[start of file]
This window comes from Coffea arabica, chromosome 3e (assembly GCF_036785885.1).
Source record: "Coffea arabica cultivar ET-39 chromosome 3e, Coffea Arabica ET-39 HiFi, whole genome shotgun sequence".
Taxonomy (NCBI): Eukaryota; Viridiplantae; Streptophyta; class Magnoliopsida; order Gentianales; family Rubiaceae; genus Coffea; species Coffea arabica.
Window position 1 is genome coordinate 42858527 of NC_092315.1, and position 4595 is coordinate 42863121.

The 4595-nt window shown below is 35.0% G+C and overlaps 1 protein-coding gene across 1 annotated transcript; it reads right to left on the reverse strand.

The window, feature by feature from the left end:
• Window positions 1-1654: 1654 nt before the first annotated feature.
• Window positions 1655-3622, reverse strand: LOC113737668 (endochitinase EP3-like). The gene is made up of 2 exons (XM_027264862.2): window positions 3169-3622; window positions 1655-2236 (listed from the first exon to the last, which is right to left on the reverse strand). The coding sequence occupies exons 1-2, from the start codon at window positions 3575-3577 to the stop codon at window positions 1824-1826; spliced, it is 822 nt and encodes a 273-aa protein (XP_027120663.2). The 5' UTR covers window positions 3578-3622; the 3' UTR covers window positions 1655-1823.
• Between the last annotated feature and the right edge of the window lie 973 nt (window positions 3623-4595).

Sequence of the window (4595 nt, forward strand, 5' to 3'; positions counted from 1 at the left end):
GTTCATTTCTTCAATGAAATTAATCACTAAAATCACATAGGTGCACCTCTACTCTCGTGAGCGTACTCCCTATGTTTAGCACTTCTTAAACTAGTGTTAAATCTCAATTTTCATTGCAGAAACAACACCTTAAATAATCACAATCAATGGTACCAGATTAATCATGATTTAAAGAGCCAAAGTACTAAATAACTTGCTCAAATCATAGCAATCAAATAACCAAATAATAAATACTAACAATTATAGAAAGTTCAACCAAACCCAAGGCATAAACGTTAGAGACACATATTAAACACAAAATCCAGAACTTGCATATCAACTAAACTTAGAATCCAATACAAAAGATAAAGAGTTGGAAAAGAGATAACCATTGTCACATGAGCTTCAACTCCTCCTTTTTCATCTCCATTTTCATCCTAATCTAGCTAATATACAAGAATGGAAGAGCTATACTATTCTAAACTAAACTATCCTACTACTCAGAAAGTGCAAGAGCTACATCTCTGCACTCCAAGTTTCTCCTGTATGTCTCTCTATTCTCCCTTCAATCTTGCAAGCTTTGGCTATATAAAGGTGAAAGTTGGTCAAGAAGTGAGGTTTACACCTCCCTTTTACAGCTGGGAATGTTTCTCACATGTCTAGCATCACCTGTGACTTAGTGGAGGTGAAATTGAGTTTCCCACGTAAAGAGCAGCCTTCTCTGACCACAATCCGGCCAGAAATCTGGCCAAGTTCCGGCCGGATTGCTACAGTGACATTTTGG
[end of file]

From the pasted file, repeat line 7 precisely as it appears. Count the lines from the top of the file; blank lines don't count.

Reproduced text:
• Window positions 1-1654: 1654 nt before the first annotated feature.